Emily Leonardo, an art advisor and principal of E. Leonardo Art Consultancy firm, and Gregg Geffen, a Managing Director at J.P. Morgan, met via the dating app Hinge. The two were both away on holiday, when they first matched and connected, and Gregg initially tried to set up a date for three weeks later when they’d both be back in town. “Not knowing what a planner he is, I brushed him off, thinking he’d forget about me by then. Lo and behold, he followed up three weeks later to the day, and scheduled a date on a Saturday night—after he had dinner with his parents—all of which I found adorable,” says Emily.
A few weeks later during a blizzard, she was “trapped” in his apartment for three whole days, but even once the snow started melting, the pair knew they wanted to stay together.
After two years of dating, Gregg proposed on a random Tuesday, after his original plan was derailed due to the ring not being ready in time. “Gregg had an elaborate proposal planned to coincide with our anniversary celebration in Joshua Tree. He worked with a friend of mine to design the most beautiful ring of rubies encircling a diamond, based off of an antique ring I had shown him long before. He envisioned kneeling in the desert during sunset on New Year’s Eve,” recalls Emily. But the day Gregg got the ring from the jeweler, he got down on one knee. “He said once he had it, he couldn’t wait a day longer!” He even had “Blizzard Love” engraved on the band, a nod to that snowy weekend.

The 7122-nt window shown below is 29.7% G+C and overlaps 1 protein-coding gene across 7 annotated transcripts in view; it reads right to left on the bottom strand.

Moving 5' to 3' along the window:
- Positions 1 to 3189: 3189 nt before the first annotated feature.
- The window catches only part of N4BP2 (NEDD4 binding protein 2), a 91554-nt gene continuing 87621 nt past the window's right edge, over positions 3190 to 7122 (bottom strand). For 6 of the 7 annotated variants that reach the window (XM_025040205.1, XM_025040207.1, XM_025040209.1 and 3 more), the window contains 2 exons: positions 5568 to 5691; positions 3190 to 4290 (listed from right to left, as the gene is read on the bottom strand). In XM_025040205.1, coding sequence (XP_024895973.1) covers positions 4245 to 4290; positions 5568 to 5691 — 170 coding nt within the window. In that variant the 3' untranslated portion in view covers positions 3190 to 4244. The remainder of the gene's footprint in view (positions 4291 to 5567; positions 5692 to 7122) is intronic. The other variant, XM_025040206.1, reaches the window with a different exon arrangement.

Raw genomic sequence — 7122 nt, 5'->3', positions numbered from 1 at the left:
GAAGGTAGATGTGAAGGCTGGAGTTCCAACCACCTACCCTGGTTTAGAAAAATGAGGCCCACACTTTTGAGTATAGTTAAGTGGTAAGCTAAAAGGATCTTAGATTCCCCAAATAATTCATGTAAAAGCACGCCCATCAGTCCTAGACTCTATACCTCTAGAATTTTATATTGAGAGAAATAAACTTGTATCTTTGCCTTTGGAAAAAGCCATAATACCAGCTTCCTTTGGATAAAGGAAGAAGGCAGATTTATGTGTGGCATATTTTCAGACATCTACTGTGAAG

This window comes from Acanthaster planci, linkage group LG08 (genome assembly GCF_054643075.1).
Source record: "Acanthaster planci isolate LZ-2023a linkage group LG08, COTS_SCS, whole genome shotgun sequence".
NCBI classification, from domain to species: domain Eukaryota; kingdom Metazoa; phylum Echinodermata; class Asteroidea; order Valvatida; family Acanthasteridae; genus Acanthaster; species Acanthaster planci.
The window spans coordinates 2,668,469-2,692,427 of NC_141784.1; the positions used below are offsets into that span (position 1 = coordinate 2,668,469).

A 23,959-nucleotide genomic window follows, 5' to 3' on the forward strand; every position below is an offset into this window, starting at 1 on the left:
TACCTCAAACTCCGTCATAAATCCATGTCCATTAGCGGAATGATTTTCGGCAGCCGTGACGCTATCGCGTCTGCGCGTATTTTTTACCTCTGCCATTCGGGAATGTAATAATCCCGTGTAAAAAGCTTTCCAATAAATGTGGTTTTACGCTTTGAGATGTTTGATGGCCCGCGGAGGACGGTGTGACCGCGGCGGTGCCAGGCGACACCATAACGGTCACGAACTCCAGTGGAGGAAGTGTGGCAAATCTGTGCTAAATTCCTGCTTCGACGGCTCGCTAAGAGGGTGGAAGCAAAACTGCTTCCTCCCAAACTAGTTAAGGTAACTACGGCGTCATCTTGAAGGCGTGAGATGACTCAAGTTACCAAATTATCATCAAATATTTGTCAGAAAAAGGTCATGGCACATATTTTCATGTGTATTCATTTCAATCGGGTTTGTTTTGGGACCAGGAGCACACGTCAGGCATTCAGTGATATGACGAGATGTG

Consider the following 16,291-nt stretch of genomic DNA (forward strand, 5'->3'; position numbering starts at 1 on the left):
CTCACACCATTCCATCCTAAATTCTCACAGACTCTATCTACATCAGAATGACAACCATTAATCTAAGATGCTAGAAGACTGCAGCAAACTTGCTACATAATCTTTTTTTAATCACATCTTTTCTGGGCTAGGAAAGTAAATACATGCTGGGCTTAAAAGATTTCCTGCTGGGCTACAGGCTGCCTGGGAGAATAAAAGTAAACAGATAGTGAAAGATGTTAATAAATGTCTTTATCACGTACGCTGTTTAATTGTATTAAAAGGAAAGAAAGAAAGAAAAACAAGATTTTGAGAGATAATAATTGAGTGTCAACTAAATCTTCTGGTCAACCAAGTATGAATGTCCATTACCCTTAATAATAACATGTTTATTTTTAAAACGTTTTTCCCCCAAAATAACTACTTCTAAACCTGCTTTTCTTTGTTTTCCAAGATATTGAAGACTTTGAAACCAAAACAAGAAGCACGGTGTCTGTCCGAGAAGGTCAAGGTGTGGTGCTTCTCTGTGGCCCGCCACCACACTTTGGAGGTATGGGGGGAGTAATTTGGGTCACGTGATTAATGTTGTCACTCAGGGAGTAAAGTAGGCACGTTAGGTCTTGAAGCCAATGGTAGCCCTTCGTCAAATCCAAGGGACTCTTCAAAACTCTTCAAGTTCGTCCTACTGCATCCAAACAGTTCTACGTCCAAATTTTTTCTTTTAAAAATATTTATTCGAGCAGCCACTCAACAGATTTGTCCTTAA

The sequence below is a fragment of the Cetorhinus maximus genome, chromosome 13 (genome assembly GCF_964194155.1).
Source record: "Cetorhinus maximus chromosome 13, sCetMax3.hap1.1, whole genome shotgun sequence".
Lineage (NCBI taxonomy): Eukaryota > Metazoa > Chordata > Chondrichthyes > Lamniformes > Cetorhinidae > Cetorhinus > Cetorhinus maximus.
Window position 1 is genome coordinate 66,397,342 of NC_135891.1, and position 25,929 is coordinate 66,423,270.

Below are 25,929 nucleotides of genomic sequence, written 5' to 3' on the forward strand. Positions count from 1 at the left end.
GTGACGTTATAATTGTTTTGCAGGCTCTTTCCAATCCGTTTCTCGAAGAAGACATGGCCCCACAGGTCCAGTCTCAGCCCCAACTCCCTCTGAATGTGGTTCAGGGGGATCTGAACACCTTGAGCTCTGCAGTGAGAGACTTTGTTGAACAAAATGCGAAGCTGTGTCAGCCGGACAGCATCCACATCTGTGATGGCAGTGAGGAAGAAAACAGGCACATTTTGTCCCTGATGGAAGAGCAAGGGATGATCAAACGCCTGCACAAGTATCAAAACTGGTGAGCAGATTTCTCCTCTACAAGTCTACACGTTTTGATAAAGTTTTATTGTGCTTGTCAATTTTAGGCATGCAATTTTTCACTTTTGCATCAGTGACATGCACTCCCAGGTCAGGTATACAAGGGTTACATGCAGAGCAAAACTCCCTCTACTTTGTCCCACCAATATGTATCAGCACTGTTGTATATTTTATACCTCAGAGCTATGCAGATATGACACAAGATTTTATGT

Looking to escape the cold that brought them closer, the newly engaged couple chose Mexico City for their destination wedding and found their perfect venue at Luis Barragán’s Casa Pedregal. “After a magical visit, we approached the owner (he rarely allows events), and thankfully, he agreed once he saw how much we loved and appreciated the house,” says Emily.
For their invitation suite and signage, graphic designer Rosaura Unangst of Pigment and Parchment was able to capture the casa’s vibrant landscape. And the couple hired Lum Eventos to plan their big day. “Most importantly, we wanted our guests to feel as though they were going on a journey through the house and property, experiencing each distinct space individually, as Barragán intended. Therefore, the ceremony took place in the front courtyard, the cocktail hour took place in the backyard, and then the dinner was held in the pool and gardens,” the bride explains.